Summary: The Easter Story told differently.
Fellowship of the Ring
It began at West Pointe in 1835. It is a practice that has endured almost 200 years. You may have chosen to obtain one and undoubtedly you waited anxiously for it to arrive. Others of you weren’t really that into it and decided to pass. Some of you in the room may still wear it proudly as a pronouncement of accomplishment. Some of you may have simply discarded it into a drawer to be forgotten. You may have used it is to symbolize commitment or exclusiveness. When it was returned to you it may have been accompanied by pain and even a steady stream of tears. However, you would never have ascribed the power of life and death to this high school tradition.
Who knew that this tradition would also become the story of Easter?
You know the Easter Story or you wouldn’t be here today. The story of God who sent His Son to become man to die for us. A Son who bears our burden of our sin and becomes the great sacrifice. A Son who defeats death and comes to life again.
Most of us have heard it until we have become numb to it, but perhaps if I tell you the story a little differently today.
ALL LIGHTS & SCREENS GO OUT.
RING IS PLACED ON MARK.
SINGLE SPOT COMES UP ON RING
POWERPOINT SLIDE ON SCREEN
“By all rules, Skinner was a dead man.” With these words Arthur Bressi begins his retelling of the day he found his best friend in a World War II Japanese concentration camp.
The two were high school buddies. They grew up together in Mount Carmel, Pennsylvania---playing ball, skipping school, double-dating. Arthur and Skinner were inseparable. It made sense, then, that when one joined the army, the other would as well. They rode the same troopship to the Philippines. That’s where they were separated. Skinner was on a rescue mission when Bataan fell to the Japanese in 1942. Arthur Bressi was captured a month later.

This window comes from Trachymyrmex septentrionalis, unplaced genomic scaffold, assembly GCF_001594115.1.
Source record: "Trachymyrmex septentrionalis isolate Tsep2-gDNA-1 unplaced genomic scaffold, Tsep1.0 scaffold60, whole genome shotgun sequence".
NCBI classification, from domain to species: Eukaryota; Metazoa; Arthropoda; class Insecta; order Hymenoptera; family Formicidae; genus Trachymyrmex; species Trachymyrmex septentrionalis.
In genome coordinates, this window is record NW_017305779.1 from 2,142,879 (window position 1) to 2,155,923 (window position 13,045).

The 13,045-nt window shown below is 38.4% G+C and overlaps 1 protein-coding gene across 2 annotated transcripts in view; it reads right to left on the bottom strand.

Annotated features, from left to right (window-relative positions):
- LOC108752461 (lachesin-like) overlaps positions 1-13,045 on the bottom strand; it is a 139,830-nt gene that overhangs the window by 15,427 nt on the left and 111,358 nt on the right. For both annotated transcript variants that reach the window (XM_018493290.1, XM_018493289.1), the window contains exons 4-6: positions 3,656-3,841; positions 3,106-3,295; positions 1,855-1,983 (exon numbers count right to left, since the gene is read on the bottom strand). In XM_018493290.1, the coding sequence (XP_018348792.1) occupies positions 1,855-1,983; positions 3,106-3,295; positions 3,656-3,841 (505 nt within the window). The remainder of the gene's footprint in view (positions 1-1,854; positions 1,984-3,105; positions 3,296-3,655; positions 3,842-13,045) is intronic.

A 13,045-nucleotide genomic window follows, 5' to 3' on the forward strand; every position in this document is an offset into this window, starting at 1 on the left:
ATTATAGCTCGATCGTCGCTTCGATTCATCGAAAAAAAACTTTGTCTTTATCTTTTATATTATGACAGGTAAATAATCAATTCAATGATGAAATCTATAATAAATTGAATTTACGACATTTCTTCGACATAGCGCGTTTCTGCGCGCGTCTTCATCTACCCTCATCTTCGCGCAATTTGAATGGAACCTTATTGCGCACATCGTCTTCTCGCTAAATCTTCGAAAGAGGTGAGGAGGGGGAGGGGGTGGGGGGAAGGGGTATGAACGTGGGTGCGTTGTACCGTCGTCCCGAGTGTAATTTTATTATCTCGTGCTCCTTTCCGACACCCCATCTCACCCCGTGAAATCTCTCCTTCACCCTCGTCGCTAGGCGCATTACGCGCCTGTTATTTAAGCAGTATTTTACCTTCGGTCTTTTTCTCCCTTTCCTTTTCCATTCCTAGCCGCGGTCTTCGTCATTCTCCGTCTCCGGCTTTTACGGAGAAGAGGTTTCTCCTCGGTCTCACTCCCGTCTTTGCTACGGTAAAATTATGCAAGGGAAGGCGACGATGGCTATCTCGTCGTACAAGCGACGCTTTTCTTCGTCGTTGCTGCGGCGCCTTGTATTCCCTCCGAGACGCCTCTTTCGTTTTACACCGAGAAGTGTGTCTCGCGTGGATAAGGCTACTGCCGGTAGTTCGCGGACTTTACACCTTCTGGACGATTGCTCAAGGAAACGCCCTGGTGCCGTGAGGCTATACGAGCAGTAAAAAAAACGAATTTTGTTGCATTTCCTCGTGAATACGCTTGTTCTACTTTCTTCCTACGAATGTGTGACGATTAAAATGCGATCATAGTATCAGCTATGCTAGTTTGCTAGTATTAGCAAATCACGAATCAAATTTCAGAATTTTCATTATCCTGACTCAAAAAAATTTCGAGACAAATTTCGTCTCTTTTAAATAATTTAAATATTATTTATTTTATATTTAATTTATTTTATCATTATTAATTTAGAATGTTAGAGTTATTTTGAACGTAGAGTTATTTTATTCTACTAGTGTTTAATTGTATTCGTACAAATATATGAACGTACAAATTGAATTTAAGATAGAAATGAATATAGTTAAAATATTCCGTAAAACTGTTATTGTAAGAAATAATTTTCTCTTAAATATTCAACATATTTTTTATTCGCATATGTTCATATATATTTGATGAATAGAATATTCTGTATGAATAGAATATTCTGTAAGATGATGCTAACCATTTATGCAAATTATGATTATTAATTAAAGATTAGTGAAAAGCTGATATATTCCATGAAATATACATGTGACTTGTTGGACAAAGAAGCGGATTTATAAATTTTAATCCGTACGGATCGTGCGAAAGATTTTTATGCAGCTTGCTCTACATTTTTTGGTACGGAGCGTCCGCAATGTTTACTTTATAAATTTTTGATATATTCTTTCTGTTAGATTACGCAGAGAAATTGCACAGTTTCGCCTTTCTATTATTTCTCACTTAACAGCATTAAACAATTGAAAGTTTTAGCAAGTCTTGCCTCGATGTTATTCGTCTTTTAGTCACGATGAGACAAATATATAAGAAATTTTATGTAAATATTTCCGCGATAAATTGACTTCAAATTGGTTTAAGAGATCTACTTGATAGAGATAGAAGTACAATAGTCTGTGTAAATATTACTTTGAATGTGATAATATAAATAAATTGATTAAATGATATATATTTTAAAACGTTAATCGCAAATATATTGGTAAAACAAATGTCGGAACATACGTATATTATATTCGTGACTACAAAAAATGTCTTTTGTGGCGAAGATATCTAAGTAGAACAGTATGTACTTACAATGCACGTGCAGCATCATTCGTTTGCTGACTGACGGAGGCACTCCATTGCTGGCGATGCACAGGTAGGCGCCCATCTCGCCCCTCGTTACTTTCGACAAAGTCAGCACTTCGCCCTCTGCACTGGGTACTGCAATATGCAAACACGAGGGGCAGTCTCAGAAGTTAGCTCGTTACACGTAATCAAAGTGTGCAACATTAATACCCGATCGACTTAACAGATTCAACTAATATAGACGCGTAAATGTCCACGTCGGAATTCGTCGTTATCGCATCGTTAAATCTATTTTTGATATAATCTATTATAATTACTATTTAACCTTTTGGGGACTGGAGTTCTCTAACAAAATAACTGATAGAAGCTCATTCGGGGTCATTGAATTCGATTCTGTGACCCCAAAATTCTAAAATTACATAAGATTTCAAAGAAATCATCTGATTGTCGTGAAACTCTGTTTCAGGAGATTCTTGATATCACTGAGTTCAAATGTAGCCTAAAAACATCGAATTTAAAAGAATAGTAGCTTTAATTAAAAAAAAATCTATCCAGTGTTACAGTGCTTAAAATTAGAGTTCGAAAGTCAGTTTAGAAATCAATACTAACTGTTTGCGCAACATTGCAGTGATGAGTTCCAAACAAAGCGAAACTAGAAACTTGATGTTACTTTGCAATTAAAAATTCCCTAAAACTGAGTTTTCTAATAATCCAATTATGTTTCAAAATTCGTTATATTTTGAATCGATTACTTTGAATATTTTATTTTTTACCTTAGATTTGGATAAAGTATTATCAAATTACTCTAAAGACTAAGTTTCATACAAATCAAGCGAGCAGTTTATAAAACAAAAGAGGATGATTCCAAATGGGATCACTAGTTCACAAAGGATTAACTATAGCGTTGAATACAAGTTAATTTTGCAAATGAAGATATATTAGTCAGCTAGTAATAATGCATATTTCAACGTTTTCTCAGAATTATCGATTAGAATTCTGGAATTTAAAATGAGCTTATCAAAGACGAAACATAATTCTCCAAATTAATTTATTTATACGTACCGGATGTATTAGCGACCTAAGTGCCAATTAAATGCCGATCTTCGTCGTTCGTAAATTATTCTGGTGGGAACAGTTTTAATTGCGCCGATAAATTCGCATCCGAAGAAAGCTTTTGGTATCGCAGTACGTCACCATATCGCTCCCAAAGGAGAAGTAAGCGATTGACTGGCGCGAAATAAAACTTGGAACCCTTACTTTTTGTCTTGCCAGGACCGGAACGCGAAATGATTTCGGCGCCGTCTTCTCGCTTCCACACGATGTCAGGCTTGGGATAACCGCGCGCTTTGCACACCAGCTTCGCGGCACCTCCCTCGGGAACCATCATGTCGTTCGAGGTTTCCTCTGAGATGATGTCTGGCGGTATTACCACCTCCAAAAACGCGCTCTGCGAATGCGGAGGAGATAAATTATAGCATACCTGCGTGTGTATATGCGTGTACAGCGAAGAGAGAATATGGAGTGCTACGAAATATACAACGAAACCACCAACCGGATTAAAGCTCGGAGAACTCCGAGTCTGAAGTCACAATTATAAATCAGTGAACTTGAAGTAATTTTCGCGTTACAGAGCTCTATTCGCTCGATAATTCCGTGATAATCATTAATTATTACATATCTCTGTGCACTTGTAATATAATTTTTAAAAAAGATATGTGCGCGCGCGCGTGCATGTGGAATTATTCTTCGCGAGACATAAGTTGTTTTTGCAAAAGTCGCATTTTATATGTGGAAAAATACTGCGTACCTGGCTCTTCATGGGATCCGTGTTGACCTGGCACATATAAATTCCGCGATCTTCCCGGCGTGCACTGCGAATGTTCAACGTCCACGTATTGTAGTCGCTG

Through the prison grapevine, Arthur learned the whereabouts of his friend. Skinner was near death in a nearby camp. Arthur volunteered for work detail in the hope that his company might pass through the other camp. One day they did.
Arthur requested and was granted five minutes to find and speak to his friend. He knew to go to the sick side of the camp. It was divided into two sections—one for those expected to recover, the other for those given no hope. Those expected to die lived in a barracks called “zero ward.” That’s where Arthur found Skinner. He called his name, and out of the barracks walked the seventy-nine-pound shadow of the friend he had once known–– as he writes:
I stood at the wire fence of the Japanese prisoner-of-war camp on Luzon and watched my childhood buddy, caked in filth and racked with the pain of multiple diseases, totter toward me. He was dead; only his boisterous spirit hadn’t left his body. I wanted to look away, but couldn’t. His blue eyes, watery and dulled, locked on me and wouldn’t let go.
Malaria. Dysentery. Pellagra. Scurvy. Beriberi. Skinner’s body was a dormitory for tropical diseases. He couldn’t eat. He couldn’t drink. He was nearly gone.